Rekeyable lock – A key operated lock where the levers inside can be changed to stop the operation of the original key and allow the operation of a new key. This means that if keys are lost or stolen they can be made obsolete without the need to fit a new lock.

Relocker – A device, which relocks the safe either after or during an attempted breach.

Room safe – Usually used to describe a small cupboard safe suitable for use in Hotel bedrooms. These usually offer a low level of security and include some kind of master key or code, so that the hotel management can gain access if required.

Rotary deposit – A term used to describe a particular type of deposit system. A drum with a cut out section for inserting packages is located in the top or front of the safe. The cut out section is accessed by pulling a lever or handle which rotates the drum to the correct position.The lever or handle is then pushed back to rotate the drum back and deposit the object. This design makes fishing difficult.

Security rating – Another term for cash rating.

Security safe – A safe designed to protect valuables from theft.

Solid explosive attack – This describes a particular type of safe attack using solid explosives. Similar to a gas attack the explosive is inserted into the safe and ignited in an attempt to blow the door off.

Smoker – A term given to safes that were fitted with gas tubes inside the body and or door. They were discontinued due to safety concerns for locksmiths and safe technicians who had to drill into them.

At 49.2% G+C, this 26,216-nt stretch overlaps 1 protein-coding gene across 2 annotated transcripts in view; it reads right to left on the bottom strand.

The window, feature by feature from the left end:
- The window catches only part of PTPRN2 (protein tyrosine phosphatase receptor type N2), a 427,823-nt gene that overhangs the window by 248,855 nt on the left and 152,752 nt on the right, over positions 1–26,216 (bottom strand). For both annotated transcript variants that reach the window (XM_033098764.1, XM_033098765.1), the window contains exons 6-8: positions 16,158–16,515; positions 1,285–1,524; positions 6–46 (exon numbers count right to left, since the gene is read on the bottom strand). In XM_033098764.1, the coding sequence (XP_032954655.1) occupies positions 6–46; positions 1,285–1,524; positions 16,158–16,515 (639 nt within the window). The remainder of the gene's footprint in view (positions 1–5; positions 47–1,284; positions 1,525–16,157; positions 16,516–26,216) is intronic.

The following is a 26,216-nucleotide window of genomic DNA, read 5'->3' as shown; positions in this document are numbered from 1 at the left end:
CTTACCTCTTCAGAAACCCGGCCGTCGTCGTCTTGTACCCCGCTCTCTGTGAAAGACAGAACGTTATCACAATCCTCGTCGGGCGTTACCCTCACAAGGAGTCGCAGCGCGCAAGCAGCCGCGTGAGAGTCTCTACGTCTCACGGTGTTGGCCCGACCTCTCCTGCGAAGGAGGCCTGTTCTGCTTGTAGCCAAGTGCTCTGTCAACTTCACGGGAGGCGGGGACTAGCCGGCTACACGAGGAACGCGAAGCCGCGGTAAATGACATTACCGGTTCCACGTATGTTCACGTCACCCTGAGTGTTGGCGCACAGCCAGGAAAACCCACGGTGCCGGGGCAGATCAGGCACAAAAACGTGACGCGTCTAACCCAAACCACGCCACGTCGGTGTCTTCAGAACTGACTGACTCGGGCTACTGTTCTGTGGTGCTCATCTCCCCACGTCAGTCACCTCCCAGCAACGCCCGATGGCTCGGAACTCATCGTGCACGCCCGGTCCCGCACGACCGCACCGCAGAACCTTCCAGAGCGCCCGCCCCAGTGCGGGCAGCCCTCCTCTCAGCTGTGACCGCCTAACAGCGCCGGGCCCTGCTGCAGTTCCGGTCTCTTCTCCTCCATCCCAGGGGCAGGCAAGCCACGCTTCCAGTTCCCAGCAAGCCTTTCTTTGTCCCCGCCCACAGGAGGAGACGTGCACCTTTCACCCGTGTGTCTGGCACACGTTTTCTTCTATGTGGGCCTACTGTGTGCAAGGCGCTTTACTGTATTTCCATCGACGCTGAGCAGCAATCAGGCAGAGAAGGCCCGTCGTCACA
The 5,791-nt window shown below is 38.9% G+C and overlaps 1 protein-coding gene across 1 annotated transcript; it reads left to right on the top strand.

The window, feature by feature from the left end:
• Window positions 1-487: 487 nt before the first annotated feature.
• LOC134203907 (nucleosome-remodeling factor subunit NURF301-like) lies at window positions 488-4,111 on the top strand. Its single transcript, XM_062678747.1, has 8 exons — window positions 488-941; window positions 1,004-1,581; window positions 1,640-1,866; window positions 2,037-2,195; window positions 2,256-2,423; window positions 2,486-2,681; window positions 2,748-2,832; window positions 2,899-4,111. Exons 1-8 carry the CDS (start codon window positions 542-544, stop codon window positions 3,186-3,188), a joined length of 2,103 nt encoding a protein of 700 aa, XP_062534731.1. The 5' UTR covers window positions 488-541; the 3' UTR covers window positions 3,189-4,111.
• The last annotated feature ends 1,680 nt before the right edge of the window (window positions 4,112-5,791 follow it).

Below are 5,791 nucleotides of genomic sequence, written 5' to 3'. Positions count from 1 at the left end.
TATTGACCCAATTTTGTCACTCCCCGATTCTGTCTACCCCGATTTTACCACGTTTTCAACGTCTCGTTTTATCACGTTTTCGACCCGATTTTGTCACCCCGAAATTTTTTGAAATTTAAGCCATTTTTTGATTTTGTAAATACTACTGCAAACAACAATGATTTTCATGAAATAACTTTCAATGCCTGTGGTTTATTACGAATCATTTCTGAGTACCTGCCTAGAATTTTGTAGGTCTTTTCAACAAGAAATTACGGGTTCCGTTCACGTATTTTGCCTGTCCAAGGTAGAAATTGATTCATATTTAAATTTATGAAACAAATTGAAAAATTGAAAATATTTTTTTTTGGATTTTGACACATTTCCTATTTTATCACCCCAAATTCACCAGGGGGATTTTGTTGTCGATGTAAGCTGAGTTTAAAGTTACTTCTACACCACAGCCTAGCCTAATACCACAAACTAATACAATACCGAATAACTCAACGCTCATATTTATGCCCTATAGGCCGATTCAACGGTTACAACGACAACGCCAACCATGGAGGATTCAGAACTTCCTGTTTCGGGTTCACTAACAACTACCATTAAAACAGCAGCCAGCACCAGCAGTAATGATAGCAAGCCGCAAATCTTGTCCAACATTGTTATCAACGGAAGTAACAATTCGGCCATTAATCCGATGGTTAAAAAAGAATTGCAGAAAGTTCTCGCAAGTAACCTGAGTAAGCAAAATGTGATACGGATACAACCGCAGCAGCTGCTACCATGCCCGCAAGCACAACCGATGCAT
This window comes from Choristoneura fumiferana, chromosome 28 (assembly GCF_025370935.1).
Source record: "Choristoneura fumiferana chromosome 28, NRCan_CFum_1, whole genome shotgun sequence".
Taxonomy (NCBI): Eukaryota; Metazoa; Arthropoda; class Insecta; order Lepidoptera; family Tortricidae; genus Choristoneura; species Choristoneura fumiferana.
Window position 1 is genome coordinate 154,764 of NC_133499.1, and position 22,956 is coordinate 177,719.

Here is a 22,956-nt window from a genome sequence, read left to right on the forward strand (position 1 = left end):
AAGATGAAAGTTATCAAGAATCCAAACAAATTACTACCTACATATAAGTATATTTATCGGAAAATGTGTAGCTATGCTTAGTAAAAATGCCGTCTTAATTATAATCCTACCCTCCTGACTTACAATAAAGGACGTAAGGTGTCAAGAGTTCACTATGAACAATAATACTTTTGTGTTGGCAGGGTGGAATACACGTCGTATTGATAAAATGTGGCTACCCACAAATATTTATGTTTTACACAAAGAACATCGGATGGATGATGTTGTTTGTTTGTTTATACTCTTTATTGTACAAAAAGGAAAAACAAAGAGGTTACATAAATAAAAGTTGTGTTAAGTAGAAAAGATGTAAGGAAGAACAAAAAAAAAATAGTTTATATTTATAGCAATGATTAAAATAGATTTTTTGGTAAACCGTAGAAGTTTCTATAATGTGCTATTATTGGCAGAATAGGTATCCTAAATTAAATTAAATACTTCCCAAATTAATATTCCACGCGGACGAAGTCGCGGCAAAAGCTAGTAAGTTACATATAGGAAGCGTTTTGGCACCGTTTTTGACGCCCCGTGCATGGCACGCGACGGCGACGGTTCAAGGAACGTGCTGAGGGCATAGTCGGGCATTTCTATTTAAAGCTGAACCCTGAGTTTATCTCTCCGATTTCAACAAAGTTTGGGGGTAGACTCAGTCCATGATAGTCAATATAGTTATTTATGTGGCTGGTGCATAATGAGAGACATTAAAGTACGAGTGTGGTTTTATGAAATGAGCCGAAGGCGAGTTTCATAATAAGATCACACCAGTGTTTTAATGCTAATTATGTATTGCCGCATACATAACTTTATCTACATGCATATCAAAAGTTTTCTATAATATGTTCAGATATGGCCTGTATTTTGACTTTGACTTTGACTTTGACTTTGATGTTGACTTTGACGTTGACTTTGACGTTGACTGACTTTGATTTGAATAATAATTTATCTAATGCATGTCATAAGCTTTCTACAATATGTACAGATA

Safe – A strong box with a complex lock, designed to protect valuables against fire and /or theft.

Safe Cracker – Someone with intimate knowledge of the working of a safe or vault.

Safe custody box – This usually refers to the removable inner compartment located within a safe deposit box.

Safe deposit box – A safe custody box, usually with dual control locks. They are typically used for storing valuables away from the owners’ premises, usually in banks or private safe deposit centres. The customer controls one lock and the bank / deposit centre the other, ensuring that both must be present to access the contents.

Safety deposit box – Same as Safe Deposit Box.

SBSC – A well respected Swedish certification body.

Secured by Design – A UK Police approvals scheme for security products.

Security cabinet – A steel cabinet with a complex lock and possibly boltwork. Usually consisting of a single steel wall, ranging from 1mm-6mm thick.

Soak out period – This refers to a part of some higher quality fire tests. In basic fire tests the safe is placed into a furnace and heated to the designated temperature, once this has been achieved the test is over and you know whether the safe has passed or not. With higher quality tests once the safe must continue to be heat resistant internally after the furnace has been switched off and until it returns to room temperature. The period of time after the furnace has been switched off until the safe has cooled down is known as the soak out period.

The relevance of this is that the internal temperature inside a safe will often continue to rise after the heat source has been extinguished as heat within the safe walls will still transfer to the cooler air inside.

Sold Secure – A UK test laboratory run by the Master Locksmiths Association (MLA).

Solenoid – An electromagnetic device used in electronic safe locks and which acts as a locking bar to keep the safe locked. These are usually used on cheaper and lower security locks.

Spy shield – A physical shield that is fitted around the dial of mechanical lock and / or the keypad of an electronic lock to prevent people from seeing user codes as they are entered.